Saudi Arabia and UAE Join Naval Security Coalition in the Gulf

September 20: In recent days both the United Arab Emirates and Saudi Arabia have reportedly joined the intentional maritime security coalition to “deter threats to maritime navigation and global trade” in the Arabian Gulf and surrounding waterways.

The two countries join four other members of the International Maritime Security Construct — the United Kingdom, Australia, Bahrain and the United States. The alliance was set up to protect the interests of its members and their merchant ships when passing through maritime corridors, the Emirates News Agency explains. Its area of operation covers the Strait of Hormuz, Bab Al Mandab, the Sea of Oman and the Arabian Gulf.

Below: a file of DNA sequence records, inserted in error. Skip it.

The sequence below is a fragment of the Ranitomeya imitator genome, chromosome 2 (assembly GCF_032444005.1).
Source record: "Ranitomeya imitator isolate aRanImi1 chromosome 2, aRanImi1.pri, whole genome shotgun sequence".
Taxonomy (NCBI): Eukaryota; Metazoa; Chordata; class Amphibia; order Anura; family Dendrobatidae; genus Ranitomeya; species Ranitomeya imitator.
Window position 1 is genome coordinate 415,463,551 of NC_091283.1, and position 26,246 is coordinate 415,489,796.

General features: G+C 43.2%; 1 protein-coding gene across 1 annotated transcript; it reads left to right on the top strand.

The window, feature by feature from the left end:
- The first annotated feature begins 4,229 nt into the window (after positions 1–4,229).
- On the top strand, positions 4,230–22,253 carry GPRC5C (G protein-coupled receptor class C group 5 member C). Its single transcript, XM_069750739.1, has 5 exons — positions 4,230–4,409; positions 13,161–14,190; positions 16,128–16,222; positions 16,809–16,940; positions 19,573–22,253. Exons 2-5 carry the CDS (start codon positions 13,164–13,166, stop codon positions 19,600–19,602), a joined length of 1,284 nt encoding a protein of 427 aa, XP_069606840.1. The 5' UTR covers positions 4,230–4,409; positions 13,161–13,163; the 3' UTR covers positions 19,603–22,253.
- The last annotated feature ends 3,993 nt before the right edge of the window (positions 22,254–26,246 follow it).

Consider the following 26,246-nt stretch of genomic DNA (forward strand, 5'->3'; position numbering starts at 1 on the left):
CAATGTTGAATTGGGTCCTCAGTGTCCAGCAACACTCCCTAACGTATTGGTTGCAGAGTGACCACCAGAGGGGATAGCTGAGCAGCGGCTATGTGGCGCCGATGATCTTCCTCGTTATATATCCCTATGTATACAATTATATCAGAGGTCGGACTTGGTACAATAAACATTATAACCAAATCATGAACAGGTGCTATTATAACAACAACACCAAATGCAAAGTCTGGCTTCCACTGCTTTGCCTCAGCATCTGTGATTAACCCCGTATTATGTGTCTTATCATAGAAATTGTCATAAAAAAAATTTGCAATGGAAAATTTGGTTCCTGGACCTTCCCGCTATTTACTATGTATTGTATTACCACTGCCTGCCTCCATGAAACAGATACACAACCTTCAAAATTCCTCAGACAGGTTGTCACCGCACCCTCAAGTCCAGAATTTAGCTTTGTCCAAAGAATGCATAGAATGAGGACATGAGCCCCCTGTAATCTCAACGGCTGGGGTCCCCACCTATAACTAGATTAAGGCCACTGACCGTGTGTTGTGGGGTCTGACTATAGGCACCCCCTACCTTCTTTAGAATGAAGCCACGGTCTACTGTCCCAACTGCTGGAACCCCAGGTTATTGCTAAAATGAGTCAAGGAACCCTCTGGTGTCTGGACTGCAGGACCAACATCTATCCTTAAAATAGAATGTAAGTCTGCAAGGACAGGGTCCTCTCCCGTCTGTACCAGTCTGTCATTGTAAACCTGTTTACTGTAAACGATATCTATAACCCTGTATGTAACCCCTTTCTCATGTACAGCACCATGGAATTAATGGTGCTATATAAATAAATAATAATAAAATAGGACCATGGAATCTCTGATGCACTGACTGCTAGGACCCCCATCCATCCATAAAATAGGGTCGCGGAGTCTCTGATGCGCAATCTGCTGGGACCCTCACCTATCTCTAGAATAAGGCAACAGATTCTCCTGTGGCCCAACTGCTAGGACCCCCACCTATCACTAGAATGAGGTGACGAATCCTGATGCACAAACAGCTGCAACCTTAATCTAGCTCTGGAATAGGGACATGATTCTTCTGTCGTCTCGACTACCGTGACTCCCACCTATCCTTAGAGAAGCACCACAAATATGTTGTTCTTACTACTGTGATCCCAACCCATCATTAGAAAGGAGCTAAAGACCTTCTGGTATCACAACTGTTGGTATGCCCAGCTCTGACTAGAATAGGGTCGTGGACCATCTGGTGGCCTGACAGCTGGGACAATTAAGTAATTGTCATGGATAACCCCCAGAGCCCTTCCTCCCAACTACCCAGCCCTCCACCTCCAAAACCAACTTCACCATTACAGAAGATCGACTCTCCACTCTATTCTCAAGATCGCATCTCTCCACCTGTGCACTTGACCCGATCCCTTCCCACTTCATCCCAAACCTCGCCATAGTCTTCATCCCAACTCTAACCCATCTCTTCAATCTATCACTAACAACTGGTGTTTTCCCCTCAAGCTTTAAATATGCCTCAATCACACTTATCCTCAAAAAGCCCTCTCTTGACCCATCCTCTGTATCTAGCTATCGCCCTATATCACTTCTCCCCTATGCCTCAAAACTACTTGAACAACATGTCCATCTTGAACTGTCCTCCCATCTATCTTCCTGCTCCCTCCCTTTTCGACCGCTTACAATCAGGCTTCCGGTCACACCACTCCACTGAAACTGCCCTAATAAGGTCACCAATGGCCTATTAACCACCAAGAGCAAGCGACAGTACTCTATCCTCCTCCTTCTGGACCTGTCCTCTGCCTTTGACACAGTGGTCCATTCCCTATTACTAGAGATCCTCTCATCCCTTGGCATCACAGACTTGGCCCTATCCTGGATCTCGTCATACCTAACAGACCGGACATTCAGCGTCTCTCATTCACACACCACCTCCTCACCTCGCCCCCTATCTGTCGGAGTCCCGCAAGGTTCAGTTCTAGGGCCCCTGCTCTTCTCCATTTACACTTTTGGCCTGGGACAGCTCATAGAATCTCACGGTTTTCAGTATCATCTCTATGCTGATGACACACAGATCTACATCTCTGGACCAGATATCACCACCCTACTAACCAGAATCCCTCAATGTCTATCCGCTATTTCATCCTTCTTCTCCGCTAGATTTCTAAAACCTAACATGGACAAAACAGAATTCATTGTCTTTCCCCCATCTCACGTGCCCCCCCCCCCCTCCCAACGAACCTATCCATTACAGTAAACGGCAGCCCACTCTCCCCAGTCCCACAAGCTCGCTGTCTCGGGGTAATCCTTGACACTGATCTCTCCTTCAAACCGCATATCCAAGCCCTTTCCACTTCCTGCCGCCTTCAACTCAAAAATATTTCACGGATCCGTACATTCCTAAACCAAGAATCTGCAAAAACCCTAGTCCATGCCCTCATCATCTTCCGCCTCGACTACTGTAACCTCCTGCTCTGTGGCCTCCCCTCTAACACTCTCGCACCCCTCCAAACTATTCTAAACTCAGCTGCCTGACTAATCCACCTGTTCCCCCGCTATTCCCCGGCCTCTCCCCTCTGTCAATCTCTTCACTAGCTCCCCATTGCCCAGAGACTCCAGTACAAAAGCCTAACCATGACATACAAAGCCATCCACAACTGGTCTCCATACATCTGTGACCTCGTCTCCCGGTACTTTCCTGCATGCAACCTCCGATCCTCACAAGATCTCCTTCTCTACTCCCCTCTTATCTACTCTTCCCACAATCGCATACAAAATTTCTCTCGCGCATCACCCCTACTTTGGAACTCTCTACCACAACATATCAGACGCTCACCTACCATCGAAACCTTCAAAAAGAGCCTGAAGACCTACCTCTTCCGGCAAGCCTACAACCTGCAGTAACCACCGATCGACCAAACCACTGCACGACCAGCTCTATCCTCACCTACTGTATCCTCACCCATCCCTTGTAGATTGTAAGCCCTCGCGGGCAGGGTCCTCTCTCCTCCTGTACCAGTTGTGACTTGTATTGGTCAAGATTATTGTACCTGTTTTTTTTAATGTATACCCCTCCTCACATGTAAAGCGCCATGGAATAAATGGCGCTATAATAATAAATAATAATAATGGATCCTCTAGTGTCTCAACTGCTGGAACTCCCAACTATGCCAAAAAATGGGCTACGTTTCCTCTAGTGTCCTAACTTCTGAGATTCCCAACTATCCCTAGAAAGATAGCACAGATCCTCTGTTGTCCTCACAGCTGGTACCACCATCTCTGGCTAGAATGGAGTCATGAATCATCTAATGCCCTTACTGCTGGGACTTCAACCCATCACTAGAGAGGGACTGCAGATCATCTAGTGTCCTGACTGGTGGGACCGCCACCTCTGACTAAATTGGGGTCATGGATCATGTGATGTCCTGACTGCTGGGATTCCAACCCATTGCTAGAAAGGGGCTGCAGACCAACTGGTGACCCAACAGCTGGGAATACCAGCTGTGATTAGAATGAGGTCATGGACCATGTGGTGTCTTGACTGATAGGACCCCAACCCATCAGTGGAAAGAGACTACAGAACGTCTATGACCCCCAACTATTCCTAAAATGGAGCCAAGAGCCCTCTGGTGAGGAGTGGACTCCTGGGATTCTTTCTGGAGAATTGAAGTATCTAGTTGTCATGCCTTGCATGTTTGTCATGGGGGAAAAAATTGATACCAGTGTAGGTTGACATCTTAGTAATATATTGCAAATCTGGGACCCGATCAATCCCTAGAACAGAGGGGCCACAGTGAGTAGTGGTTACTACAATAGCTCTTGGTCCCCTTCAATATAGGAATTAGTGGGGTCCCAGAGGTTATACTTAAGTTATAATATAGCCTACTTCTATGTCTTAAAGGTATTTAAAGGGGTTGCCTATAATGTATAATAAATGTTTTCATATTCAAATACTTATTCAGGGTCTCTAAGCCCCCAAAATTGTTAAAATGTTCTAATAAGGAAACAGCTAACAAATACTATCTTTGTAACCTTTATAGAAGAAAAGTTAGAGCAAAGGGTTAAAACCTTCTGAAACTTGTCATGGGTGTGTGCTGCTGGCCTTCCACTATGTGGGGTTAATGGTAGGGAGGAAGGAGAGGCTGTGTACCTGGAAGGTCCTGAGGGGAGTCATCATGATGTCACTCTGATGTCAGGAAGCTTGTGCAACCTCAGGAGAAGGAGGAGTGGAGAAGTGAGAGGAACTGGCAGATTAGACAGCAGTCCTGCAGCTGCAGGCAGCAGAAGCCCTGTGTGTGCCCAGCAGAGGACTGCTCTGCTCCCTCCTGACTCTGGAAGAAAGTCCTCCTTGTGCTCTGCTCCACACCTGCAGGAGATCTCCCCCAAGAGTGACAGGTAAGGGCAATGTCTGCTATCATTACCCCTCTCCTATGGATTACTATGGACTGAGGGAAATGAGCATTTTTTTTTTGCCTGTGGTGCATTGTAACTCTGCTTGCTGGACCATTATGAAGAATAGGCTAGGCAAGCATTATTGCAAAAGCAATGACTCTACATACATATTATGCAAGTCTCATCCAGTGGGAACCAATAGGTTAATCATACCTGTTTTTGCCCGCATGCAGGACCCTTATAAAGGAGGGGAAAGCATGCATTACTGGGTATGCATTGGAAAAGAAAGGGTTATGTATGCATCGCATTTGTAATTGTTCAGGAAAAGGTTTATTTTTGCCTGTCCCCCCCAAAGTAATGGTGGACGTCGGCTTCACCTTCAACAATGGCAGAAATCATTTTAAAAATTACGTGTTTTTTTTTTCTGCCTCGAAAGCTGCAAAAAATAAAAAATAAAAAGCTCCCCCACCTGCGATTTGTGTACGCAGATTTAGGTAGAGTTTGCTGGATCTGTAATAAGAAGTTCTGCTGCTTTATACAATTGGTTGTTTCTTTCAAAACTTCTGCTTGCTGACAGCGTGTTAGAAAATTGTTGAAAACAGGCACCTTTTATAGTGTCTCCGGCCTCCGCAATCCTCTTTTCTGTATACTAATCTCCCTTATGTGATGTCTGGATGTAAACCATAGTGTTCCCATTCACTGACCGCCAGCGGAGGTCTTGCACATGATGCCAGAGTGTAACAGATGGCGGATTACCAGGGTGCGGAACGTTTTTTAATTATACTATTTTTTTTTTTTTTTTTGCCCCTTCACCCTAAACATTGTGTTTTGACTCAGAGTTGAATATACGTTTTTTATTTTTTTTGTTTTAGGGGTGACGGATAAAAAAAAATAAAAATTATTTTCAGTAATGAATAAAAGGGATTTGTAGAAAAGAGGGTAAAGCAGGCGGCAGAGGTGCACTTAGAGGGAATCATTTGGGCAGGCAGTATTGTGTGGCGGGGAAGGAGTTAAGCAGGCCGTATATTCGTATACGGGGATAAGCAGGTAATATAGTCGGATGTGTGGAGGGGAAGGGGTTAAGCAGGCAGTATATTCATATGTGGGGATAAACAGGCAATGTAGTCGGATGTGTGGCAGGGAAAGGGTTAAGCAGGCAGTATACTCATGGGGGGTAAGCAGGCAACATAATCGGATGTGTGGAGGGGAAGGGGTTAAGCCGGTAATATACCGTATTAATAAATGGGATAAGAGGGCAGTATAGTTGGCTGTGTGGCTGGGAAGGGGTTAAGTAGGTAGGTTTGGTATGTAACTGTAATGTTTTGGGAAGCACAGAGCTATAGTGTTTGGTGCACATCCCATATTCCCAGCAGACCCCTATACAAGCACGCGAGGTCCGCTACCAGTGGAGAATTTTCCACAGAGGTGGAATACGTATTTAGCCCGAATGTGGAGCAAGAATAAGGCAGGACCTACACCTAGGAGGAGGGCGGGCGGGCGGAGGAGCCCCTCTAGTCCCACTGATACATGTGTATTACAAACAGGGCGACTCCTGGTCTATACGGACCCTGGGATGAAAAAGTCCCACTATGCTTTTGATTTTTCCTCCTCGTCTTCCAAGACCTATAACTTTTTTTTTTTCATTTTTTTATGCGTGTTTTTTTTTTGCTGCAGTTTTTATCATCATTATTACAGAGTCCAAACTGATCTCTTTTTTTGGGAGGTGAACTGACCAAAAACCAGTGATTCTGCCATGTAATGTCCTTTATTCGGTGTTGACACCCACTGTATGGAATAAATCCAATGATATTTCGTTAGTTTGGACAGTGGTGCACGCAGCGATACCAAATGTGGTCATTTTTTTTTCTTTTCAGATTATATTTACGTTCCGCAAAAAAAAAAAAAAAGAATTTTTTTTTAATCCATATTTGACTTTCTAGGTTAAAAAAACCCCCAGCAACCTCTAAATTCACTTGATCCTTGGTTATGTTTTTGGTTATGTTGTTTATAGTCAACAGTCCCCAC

The U.S. has maintained a position of defending freedom of navigation in international waters. In mid-June, a Norwegian and a Japanese tanker were attacked near the Strait of Hormuz. The U.S. blames Iran for both events. Iran denies involvement.

“If the Iranians come after U.S. citizens, U.S. assets or U.S. military, we reserve the right to respond with a military action. They need to know that, it needs to be very clear,” U.S. Air Force Gen. Paul Selva, the vice chairman of the Joint Chiefs of Staff, told reporters at a roundtable in June.

But Selva also called for an international response.

“I think there is a military role in defending freedom of navigation,” he said. “The question will be to what extent the international community is behind that effort.”

Source: Defense News / Jaleah Dortch& The National

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